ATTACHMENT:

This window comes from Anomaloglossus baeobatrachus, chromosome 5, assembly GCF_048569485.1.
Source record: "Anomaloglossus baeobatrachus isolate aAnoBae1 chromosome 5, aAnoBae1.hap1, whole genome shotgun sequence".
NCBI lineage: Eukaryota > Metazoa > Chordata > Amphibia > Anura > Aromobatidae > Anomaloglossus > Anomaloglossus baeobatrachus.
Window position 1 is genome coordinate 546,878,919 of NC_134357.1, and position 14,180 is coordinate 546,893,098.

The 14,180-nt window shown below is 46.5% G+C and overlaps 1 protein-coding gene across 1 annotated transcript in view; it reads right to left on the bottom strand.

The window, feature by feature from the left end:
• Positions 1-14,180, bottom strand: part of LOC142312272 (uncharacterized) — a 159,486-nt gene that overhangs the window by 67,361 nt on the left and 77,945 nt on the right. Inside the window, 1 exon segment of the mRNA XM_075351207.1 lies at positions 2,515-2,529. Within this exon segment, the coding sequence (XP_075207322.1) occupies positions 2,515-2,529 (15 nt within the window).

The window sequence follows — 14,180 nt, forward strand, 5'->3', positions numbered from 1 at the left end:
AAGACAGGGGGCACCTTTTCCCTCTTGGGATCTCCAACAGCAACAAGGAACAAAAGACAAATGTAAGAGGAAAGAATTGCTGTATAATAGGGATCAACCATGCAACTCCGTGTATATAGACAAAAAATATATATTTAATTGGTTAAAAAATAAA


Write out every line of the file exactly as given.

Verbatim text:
This window comes from Anomaloglossus baeobatrachus, chromosome 5, assembly GCF_048569485.1.
Source record: "Anomaloglossus baeobatrachus isolate aAnoBae1 chromosome 5, aAnoBae1.hap1, whole genome shotgun sequence".
NCBI lineage: Eukaryota > Metazoa > Chordata > Amphibia > Anura > Aromobatidae > Anomaloglossus > Anomaloglossus baeobatrachus.
Window position 1 is genome coordinate 546,878,919 of NC_134357.1, and position 14,180 is coordinate 546,893,098.

The 14,180-nt window shown below is 46.5% G+C and overlaps 1 protein-coding gene across 1 annotated transcript in view; it reads right to left on the bottom strand.

The window, feature by feature from the left end:
• Positions 1-14,180, bottom strand: part of LOC142312272 (uncharacterized) — a 159,486-nt gene that overhangs the window by 67,361 nt on the left and 77,945 nt on the right. Inside the window, 1 exon segment of the mRNA XM_075351207.1 lies at positions 2,515-2,529. Within this exon segment, the coding sequence (XP_075207322.1) occupies positions 2,515-2,529 (15 nt within the window).

The window sequence follows — 14,180 nt, forward strand, 5'->3', positions numbered from 1 at the left end:
AAGACAGGGGGCACCTTTTCCCTCTTGGGATCTCCAACAGCAACAAGGAACAAAAGACAAATGTAAGAGGAAAGAATTGCTGTATAATAGGGATCAACCATGCAACTCCGTGTATATAGACAAAAAATATATATTTAATTGGTTAAAAAATAAA